In honor of the efforts of Emergency Medical Services (EMS) personnel and agencies across Vermont, this year’s theme for the annual EMS Week is “EMS: Dedicated For Life.”
EMS Day will bring together first responders from among the nearly 3,000 EMS providers along the State House lawn on May 22 (9 a.m. to 1 p.m.) as a part of National EMS Week celebrations.
Health Commissioner Harry Chen, MD will read a proclamation at 9:30 a.m. honoring EMS providers and recognizing the critical role they play every day in saving lives and responding to emergencies. The Annual EMS Award winners will be recognized in a range of categories. These awards aim to recognize outstanding dedication and service by agencies and individuals.
This year’s winners are: First Response Service of the Year: Lincoln Volunteer Fire Company; Ambulance Service of the Year: Richmond Rescue; Basic Life Support Provider of the Year: Mariah Whitcomb of Thetford Fire Department; Advanced Life Support Provider of the Year: Leslie Lindquist of St. Michael’s College Rescue; and EMS Educator of the Year: William Mapes of Regional Ambulance.
Many of the 2,600 EMS personnel statewide are volunteers who serve as first responders and with ambulance services in nearly every corner of the state. The event on May 21 will include an open-house with access to the EMS equipment and ambulances and demonstrations on how the equipment is utilized in an emergency.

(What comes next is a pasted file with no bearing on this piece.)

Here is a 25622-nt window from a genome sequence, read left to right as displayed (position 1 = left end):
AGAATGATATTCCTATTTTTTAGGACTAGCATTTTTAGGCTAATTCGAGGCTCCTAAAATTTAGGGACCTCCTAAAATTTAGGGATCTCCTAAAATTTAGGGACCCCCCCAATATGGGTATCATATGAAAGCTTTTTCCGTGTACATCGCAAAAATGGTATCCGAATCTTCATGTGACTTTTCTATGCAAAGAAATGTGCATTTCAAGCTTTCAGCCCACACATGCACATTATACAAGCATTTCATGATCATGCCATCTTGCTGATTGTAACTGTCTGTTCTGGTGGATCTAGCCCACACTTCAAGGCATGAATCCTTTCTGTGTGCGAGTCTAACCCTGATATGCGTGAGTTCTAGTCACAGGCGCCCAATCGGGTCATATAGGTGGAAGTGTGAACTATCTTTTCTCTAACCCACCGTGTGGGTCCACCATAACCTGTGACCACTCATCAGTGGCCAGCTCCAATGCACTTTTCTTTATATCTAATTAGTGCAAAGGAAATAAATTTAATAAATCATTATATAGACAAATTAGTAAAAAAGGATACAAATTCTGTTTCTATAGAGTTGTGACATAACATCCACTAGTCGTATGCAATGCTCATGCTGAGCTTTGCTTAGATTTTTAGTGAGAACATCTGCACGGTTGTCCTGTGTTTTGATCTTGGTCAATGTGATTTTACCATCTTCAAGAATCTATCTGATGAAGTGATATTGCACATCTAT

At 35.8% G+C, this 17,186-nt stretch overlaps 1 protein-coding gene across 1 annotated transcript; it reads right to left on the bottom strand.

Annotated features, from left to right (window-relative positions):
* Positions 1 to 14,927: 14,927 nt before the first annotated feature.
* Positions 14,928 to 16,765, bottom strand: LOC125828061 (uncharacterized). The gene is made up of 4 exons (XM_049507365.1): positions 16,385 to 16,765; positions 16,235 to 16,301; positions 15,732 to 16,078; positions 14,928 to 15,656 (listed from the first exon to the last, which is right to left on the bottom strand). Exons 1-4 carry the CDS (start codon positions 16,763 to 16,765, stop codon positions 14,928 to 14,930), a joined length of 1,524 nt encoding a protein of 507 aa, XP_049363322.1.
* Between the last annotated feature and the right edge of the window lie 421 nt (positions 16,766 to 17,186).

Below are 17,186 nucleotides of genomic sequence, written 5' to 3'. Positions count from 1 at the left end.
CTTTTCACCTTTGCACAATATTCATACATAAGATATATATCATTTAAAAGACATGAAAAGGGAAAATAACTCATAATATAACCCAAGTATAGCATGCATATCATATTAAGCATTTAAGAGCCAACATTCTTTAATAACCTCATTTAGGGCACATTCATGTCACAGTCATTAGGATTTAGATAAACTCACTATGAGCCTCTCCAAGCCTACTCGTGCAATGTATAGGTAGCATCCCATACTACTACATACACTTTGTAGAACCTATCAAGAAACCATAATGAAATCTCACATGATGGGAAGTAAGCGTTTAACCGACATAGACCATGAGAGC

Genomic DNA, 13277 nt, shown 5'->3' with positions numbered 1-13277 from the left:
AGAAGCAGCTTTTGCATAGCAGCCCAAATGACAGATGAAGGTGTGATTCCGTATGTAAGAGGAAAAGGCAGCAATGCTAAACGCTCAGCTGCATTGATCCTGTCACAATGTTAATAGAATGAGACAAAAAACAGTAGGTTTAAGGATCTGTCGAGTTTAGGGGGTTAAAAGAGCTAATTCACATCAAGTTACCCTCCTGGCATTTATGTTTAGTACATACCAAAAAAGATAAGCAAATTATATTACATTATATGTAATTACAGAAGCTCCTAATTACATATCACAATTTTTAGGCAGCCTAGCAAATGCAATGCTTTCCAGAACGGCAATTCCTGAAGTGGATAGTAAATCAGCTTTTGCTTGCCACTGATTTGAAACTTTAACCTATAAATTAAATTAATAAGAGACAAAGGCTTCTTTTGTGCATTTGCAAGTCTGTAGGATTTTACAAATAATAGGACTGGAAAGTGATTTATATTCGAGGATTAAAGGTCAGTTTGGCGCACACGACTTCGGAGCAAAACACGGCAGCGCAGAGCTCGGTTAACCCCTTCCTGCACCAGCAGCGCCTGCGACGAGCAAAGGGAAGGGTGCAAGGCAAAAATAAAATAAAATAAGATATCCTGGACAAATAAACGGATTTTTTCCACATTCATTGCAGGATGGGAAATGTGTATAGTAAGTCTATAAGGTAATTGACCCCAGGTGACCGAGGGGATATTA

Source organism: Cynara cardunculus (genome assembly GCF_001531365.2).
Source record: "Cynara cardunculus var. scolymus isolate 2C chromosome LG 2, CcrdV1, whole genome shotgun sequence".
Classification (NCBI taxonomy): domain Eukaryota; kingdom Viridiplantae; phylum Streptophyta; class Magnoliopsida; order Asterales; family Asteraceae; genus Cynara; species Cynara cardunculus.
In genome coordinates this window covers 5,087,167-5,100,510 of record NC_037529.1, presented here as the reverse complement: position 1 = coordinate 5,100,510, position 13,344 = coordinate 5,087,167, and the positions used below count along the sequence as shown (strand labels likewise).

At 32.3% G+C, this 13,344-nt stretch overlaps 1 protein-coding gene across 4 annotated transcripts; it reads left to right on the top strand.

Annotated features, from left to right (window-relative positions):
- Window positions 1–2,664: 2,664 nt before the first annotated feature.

“The rural nature of our state and the relatively small size of most communities makes it one of the toughest places in the nation to offer fast, reliable and high-level EMS services,” said Health Commissioner Harry Chen, MD, who worked as an emergency room physician for more than 20 years in Rutland. “EMS is a key component of our public health efforts and everyone associated with emergency medicine respects and appreciates the work they do.”
EMS providers also educate people about hazards such as fall prevention for the elderly, proper car seat use for children and infants, and wearing a helmet when riding a bicycle.
“Vermonters count on EMS as their community healthcare safety net. When people are not able to access healthcare any other way, they know that dialing 9-1-1 will bring them a response – anytime and anywhere,” said Chris Bell, director of the Health Department’s Office of Public Health Preparedness.
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Media Contact: Vermont Department of Health, Communication Office, 802-863-7281